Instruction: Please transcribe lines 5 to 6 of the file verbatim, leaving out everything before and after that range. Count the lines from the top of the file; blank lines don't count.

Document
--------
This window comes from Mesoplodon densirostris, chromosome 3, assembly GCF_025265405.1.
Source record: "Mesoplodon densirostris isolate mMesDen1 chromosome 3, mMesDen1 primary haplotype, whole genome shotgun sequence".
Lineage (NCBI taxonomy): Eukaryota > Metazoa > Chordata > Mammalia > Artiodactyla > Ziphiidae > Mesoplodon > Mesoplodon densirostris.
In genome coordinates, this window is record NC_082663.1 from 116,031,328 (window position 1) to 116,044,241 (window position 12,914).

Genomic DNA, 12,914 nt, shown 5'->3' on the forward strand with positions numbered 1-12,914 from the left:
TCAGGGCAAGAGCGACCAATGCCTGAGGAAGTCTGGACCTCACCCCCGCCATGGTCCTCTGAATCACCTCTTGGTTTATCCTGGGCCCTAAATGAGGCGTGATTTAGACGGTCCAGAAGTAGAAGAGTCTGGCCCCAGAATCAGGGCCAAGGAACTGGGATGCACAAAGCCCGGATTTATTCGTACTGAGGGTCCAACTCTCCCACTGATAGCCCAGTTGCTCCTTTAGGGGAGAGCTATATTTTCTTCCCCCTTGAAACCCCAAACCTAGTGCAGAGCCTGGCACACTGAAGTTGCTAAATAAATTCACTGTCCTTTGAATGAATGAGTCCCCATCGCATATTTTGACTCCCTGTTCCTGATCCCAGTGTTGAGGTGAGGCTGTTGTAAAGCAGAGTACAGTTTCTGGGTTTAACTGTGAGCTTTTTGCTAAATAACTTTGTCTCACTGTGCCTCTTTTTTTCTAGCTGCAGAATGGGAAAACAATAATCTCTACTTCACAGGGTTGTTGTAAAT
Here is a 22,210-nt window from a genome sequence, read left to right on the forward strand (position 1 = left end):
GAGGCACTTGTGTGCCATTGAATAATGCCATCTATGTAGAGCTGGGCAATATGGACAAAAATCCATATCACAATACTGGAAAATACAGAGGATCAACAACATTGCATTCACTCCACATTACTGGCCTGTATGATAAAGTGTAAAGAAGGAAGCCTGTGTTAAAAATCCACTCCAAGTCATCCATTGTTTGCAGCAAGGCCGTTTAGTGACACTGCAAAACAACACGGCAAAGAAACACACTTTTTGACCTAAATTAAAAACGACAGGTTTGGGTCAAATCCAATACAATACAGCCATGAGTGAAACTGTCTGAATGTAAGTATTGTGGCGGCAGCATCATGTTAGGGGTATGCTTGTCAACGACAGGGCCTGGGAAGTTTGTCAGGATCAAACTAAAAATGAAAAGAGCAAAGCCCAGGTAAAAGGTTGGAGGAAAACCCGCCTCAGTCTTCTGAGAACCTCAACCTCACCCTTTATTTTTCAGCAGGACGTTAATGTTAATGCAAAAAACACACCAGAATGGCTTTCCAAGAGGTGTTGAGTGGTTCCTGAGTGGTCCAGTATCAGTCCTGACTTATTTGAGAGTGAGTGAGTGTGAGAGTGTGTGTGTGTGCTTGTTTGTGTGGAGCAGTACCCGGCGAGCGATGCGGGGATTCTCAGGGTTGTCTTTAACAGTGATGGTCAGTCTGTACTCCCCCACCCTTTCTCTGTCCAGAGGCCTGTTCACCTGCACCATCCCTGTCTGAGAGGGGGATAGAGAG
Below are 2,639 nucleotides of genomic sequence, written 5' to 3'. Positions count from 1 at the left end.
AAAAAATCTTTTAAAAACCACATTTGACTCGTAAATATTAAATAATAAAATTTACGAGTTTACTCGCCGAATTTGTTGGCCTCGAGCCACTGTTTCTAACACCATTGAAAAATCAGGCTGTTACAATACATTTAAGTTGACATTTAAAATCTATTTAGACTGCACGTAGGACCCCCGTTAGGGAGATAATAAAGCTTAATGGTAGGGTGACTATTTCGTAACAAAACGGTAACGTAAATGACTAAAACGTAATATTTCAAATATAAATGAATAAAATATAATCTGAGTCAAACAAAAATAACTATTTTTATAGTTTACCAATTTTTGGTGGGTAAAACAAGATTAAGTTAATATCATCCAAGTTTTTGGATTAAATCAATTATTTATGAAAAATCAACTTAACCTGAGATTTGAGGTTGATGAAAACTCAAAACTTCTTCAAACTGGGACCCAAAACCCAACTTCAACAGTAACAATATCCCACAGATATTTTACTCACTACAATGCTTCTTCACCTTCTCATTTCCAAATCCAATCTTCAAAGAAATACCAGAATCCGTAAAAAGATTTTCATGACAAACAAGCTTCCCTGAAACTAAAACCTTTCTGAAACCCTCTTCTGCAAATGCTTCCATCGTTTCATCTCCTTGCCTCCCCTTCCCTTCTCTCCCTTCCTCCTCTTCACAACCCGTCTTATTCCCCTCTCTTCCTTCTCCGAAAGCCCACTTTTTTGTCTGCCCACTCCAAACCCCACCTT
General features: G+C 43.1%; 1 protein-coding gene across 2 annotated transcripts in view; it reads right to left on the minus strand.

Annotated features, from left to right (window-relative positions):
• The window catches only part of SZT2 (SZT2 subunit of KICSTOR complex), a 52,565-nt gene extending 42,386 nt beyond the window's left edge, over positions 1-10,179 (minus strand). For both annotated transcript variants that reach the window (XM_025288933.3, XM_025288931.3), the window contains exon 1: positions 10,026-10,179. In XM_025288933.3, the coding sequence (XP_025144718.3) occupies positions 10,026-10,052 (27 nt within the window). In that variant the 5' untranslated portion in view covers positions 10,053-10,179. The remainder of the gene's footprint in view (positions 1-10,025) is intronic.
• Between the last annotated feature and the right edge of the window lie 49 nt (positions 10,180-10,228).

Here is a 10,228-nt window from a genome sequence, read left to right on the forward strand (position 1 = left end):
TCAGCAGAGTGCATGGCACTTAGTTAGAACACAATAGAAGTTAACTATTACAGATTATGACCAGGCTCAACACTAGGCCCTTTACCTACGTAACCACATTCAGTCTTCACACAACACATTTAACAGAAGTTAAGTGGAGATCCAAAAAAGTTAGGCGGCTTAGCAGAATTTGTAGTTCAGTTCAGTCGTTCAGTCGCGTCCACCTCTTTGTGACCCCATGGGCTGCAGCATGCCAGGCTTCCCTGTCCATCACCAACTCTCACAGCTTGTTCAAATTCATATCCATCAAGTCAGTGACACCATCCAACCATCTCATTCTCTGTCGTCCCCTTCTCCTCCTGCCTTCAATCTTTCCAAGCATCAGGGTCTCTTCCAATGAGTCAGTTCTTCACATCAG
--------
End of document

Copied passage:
Genomic DNA, 12,914 nt, shown 5'->3' on the forward strand with positions numbered 1-12,914 from the left:
TCAGGGCAAGAGCGACCAATGCCTGAGGAAGTCTGGACCTCACCCCCGCCATGGTCCTCTGAATCACCTCTTGGTTTATCCTGGGCCCTAAATGAGGCGTGATTTAGACGGTCCAGAAGTAGAAGAGTCTGGCCCCAGAATCAGGGCCAAGGAACTGGGATGCACAAAGCCCGGATTTATTCGTACTGAGGGTCCAACTCTCCCACTGATAGCCCAGTTGCTCCTTTAGGGGAGAGCTATATTTTCTTCCCCCTTGAAACCCCAAACCTAGTGCAGAGCCTGGCACACTGAAGTTGCTAAATAAATTCACTGTCCTTTGAATGAATGAGTCCCCATCGCATATTTTGACTCCCTGTTCCTGATCCCAGTGTTGAGGTGAGGCTGTTGTAAAGCAGAGTACAGTTTCTGGGTTTAACTGTGAGCTTTTTGCTAAATAACTTTGTCTCACTGTGCCTCTTTTTTTCTAGCTGCAGAATGGGAAAACAATAATCTCTACTTCACAGGGTTGTTGTAAAT